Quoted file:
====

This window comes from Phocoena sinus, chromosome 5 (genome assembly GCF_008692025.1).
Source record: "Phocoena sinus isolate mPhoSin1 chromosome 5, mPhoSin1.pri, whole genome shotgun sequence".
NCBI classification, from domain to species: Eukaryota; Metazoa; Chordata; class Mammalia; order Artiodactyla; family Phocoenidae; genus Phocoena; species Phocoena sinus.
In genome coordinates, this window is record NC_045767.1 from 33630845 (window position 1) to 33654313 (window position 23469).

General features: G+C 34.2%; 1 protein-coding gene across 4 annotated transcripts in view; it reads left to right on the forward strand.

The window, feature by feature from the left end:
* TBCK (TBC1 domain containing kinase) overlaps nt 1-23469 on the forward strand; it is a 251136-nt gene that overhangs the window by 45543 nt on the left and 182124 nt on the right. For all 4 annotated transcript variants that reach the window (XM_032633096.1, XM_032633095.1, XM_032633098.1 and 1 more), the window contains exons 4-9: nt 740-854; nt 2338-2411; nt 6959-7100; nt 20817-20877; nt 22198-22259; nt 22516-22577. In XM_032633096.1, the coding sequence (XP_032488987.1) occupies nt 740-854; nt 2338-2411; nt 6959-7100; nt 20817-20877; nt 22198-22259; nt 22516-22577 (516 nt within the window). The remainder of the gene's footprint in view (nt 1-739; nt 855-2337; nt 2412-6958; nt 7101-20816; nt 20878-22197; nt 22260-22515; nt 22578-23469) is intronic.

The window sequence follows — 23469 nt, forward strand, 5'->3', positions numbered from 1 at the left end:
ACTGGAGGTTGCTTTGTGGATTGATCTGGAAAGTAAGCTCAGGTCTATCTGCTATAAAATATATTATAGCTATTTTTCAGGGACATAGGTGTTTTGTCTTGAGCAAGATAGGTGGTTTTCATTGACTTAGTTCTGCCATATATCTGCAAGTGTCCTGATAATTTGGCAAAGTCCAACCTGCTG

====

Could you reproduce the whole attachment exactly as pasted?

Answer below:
This window comes from Phocoena sinus, chromosome 5 (genome assembly GCF_008692025.1).
Source record: "Phocoena sinus isolate mPhoSin1 chromosome 5, mPhoSin1.pri, whole genome shotgun sequence".
NCBI classification, from domain to species: Eukaryota; Metazoa; Chordata; class Mammalia; order Artiodactyla; family Phocoenidae; genus Phocoena; species Phocoena sinus.
In genome coordinates, this window is record NC_045767.1 from 33630845 (window position 1) to 33654313 (window position 23469).

General features: G+C 34.2%; 1 protein-coding gene across 4 annotated transcripts in view; it reads left to right on the forward strand.

The window, feature by feature from the left end:
* TBCK (TBC1 domain containing kinase) overlaps nt 1-23469 on the forward strand; it is a 251136-nt gene that overhangs the window by 45543 nt on the left and 182124 nt on the right. For all 4 annotated transcript variants that reach the window (XM_032633096.1, XM_032633095.1, XM_032633098.1 and 1 more), the window contains exons 4-9: nt 740-854; nt 2338-2411; nt 6959-7100; nt 20817-20877; nt 22198-22259; nt 22516-22577. In XM_032633096.1, the coding sequence (XP_032488987.1) occupies nt 740-854; nt 2338-2411; nt 6959-7100; nt 20817-20877; nt 22198-22259; nt 22516-22577 (516 nt within the window). The remainder of the gene's footprint in view (nt 1-739; nt 855-2337; nt 2412-6958; nt 7101-20816; nt 20878-22197; nt 22260-22515; nt 22578-23469) is intronic.

The window sequence follows — 23469 nt, forward strand, 5'->3', positions numbered from 1 at the left end:
ACTGGAGGTTGCTTTGTGGATTGATCTGGAAAGTAAGCTCAGGTCTATCTGCTATAAAATATATTATAGCTATTTTTCAGGGACATAGGTGTTTTGTCTTGAGCAAGATAGGTGGTTTTCATTGACTTAGTTCTGCCATATATCTGCAAGTGTCCTGATAATTTGGCAAAGTCCAACCTGCTG